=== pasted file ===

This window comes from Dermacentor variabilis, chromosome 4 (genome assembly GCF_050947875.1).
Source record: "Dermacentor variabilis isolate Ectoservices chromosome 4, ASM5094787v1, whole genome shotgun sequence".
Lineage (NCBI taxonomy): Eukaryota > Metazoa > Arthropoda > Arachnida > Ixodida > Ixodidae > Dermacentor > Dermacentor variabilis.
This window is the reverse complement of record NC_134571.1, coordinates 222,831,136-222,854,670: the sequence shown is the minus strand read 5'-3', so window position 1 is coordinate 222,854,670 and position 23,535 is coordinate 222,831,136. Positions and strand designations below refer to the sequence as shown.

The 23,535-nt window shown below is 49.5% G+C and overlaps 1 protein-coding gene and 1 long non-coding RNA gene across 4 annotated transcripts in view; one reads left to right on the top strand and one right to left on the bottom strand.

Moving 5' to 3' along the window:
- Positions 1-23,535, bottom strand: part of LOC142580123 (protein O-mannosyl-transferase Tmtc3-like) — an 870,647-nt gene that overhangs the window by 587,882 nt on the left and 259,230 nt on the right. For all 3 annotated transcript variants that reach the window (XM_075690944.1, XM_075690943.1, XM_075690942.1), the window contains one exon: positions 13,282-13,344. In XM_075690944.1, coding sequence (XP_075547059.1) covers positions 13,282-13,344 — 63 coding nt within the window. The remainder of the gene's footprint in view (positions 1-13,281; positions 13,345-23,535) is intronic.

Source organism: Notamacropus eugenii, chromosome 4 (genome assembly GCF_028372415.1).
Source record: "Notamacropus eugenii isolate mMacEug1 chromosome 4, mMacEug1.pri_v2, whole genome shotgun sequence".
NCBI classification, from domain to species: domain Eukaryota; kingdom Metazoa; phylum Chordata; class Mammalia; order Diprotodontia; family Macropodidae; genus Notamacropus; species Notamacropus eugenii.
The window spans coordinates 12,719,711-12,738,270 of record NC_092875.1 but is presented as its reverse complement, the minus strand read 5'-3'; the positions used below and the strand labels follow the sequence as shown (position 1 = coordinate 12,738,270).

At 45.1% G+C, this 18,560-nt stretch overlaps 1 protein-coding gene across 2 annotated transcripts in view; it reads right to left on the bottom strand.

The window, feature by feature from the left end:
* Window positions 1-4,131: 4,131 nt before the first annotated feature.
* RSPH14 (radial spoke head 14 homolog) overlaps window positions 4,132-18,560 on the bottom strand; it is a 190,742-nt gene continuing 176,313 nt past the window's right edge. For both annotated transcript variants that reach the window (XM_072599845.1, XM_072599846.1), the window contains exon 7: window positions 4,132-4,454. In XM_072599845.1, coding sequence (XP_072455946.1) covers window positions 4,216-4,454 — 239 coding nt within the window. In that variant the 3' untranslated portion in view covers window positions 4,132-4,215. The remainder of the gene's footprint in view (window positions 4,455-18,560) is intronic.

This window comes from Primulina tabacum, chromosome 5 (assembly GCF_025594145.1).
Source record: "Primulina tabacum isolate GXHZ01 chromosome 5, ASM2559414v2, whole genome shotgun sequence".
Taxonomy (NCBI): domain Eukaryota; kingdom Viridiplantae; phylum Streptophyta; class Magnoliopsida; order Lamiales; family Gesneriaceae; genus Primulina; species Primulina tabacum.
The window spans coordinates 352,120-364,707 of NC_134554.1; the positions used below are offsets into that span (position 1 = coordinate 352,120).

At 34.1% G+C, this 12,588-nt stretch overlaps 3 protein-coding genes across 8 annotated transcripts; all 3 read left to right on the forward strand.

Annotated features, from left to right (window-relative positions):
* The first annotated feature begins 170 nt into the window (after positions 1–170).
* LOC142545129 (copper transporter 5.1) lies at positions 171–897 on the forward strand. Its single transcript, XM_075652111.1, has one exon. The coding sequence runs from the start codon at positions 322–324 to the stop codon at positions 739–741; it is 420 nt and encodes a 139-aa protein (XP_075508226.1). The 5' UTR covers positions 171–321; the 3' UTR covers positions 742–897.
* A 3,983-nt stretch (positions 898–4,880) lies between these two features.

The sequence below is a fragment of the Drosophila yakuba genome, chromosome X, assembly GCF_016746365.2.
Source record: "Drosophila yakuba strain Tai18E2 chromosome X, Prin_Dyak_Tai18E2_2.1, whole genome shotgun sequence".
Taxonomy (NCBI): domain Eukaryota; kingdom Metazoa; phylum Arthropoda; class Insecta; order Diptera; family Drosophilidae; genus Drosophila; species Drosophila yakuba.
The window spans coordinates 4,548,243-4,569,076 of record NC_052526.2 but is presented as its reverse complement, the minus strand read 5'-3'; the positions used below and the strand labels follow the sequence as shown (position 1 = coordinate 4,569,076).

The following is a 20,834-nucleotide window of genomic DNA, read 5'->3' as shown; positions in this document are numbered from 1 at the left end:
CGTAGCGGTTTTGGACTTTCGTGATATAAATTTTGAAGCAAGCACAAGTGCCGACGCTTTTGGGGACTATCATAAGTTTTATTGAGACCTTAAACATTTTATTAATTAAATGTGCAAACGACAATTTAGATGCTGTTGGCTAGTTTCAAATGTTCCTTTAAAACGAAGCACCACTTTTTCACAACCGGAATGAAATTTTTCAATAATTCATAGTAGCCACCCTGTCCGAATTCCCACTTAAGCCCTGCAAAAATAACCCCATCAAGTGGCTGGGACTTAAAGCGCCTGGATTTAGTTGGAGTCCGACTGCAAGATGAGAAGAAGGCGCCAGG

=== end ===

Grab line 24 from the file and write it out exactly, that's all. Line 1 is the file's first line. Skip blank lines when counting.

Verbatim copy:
* A 3,983-nt stretch (positions 898–4,880) lies between these two features.